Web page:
Child Loss & Grief

Baby Loss Awareness – What Not to Say to a Woman Who’s Had a Miscarriage

Rhiannon  |   8 Apr 2020


Baby loss affects so many around the world and this pain can feel so isolating and unbearable. Our aim is to tell other peoples’ stories, to get people talking and to raise awareness. The feelings you’re having matter and they’re normal. This week we spoke to Rhiannon, who has a blog called ‘The Mother of All Secrets’. Rhiannon highlights how women are made to feel like their despair and bereavement is measured on a sliding scale, when asked how far along they were in their pregnancy, for example. Hear what Rhiannon has to say from personal experience.

Over to Rhiannon…

www.themotherofallsecrets.wordpress.com | @themotherofallsecrets

Have you had a miscarriage? Do you know someone who has?

The most recent statistics suggest a quarter of all women have experienced a miscarriage. An estimated 1 in 50 will have had two and 1 in 100 will have had three or more. Despite this, when I experienced my first loss, I wouldn’t have been able to tell you the name of anyone I knew who’d gone through it. But, as I cried into my friend’s blouse or explained my absence to colleagues, it turns out I knew quite a few women who understood exactly what I was going through; they’d just never felt comfortable talking about it.

All the women I spoke to had lost their baby in the first twelve weeks. And, as is tradition, most of them had not shared their happy news yet; making it all the more difficult to share the unhappy news.

Women are made to feel as though a loss of a baby before twelve weeks should in some way be expected and it is immensely unfair to think that this expectation should moderate their sense of loss.

Finding out I was pregnant, the first time, was one of the happiest moments of my life. I was going to be a mother! I had put my hand to my belly, where I roughly guessed my uterus was and promised to look after him/her forever. In the short time we got to enjoy this status, we made plans, talked about names, we even went to a baby shop and looked at prams. Just because we could. I was so bl***y excited.

This is what is lost when someone loses a baby: a future, a version of it anyway – an imagined and hoped for version. You also lose an innocence. The next positive test is a more cautious one, the pregnancy a little more anxious. You are afraid because something you hadn’t even thought about before has now become a reality for you.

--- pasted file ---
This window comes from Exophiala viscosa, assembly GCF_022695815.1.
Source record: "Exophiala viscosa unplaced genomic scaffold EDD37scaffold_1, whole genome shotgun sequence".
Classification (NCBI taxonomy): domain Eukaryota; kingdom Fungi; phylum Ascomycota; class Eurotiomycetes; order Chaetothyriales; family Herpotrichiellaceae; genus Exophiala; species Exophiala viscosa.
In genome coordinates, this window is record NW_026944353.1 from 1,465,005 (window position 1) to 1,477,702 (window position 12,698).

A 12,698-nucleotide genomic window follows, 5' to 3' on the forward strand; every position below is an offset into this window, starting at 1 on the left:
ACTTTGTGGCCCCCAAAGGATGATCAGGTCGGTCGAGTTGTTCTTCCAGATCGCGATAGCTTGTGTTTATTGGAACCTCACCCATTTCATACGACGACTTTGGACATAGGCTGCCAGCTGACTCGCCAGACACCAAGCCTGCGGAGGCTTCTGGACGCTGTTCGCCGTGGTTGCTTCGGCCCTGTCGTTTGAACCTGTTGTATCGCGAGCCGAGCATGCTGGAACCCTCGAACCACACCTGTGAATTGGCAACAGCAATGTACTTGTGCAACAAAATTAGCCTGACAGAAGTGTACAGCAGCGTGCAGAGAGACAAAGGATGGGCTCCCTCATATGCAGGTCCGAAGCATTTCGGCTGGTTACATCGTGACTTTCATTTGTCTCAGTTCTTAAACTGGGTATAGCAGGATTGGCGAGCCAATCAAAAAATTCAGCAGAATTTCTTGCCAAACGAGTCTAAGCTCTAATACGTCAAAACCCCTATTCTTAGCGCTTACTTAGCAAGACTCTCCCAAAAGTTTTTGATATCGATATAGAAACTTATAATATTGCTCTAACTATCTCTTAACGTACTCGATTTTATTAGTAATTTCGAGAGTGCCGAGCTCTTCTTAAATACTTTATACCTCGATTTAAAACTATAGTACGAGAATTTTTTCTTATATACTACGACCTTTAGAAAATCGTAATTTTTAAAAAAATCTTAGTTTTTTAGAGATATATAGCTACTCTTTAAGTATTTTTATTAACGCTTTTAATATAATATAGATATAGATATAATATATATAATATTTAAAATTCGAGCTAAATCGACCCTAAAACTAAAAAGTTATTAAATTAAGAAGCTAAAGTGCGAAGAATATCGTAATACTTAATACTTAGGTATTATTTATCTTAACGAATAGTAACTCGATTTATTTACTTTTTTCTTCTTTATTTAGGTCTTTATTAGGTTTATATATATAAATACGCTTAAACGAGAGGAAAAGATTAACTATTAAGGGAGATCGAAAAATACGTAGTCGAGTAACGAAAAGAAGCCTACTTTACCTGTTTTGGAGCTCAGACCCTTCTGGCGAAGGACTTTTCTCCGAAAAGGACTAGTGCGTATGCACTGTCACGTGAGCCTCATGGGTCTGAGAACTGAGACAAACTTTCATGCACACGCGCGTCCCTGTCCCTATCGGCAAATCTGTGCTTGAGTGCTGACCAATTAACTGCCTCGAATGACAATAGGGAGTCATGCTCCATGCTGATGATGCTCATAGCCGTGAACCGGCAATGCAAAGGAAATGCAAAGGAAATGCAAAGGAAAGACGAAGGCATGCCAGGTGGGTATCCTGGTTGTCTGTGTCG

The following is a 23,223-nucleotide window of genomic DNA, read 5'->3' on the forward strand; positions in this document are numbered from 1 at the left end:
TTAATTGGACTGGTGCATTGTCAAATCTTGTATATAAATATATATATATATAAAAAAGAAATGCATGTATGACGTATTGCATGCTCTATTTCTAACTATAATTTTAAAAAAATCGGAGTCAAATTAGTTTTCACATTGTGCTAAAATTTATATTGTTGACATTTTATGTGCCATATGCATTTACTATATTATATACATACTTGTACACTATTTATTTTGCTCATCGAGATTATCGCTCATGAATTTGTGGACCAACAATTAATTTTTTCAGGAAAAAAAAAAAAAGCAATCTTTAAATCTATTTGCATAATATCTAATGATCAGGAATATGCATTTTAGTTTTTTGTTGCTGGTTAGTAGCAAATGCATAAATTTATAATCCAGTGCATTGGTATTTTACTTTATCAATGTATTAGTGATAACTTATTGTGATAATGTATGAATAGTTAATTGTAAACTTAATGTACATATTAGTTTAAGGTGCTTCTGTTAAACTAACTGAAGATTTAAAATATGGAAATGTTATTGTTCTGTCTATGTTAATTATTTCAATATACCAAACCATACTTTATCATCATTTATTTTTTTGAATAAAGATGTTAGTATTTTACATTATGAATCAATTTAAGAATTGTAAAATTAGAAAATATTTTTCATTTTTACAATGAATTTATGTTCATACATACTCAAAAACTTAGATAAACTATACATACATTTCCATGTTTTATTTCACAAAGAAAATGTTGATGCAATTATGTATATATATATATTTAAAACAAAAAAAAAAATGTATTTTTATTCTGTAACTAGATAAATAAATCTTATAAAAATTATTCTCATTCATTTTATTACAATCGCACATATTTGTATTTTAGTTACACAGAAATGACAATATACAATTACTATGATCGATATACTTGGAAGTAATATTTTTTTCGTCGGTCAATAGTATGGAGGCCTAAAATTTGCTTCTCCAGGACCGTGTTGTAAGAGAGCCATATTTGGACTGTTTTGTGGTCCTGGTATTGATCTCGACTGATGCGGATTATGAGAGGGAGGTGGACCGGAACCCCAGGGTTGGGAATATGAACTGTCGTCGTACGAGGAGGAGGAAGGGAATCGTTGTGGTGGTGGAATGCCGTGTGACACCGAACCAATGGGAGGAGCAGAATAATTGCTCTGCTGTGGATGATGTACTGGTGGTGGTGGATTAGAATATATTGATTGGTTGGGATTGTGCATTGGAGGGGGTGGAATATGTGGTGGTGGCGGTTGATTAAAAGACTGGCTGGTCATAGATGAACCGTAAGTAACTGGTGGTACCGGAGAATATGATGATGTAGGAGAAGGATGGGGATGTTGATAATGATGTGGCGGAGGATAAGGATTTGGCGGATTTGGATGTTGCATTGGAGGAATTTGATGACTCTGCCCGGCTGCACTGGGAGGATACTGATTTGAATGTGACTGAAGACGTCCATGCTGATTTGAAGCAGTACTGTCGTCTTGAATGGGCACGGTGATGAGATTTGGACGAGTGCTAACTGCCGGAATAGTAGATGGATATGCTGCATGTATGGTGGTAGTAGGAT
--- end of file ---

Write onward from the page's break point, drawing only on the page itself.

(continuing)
What is not helpful is to ask a woman how many weeks along she was.

Why does it matter? By asking the question, there is a suggestion that there is an answer that isn’t sad. The loss of a baby, one that had been wanted and wished for, no matter how far along, is sad. As such, people have the right to grieve and they should not be afraid to express that grief to others or feel the need to justify it by providing a number. I am not saying that as weeks go by, that the loss is not exponentially worse, but I am saying the loss is all on a scale where the starting point is already incredibly sad.

It is also not helpful to say something along the lines of, ‘twenty years ago, you wouldn’t have even known’.  Science has come a long way, very quickly, and it may well be true that years ago a home test would not have been sophisticated enough to confirm early pregnancy. But so what? What on earth is someone supposed to do with that sentence? We live in this time, with this science and these tests. You can’t un-know something, and for me, I knew because I’m regular; I knew because, by the time I fell pregnant, I was familiar with my cycle in intimate detail. If you’re trying, even if you don’t know for sure, you still think you do.

What would be helpful, is to simply say you’re sorry for their loss.

That is all, because there are no words other than this that can help at that moment. It’s not original, but it is the only appropriate thing to say. Before it happened to me, I don’t know what I would have said. I can’t know I would have said the right thing. But now that it has, I at least know some of the things you shouldn’t say. To many, miscarriage is just a word. It is something you will never experience, but, for those that do, please try to remember all of what the word means – not just the number of cells, not just the number of weeks but the fact that someone who was celebrating the thought of becoming a parent is no longer.

In case you missed @mrskmeaks personal story on recurrent baby loss, you can read it here.

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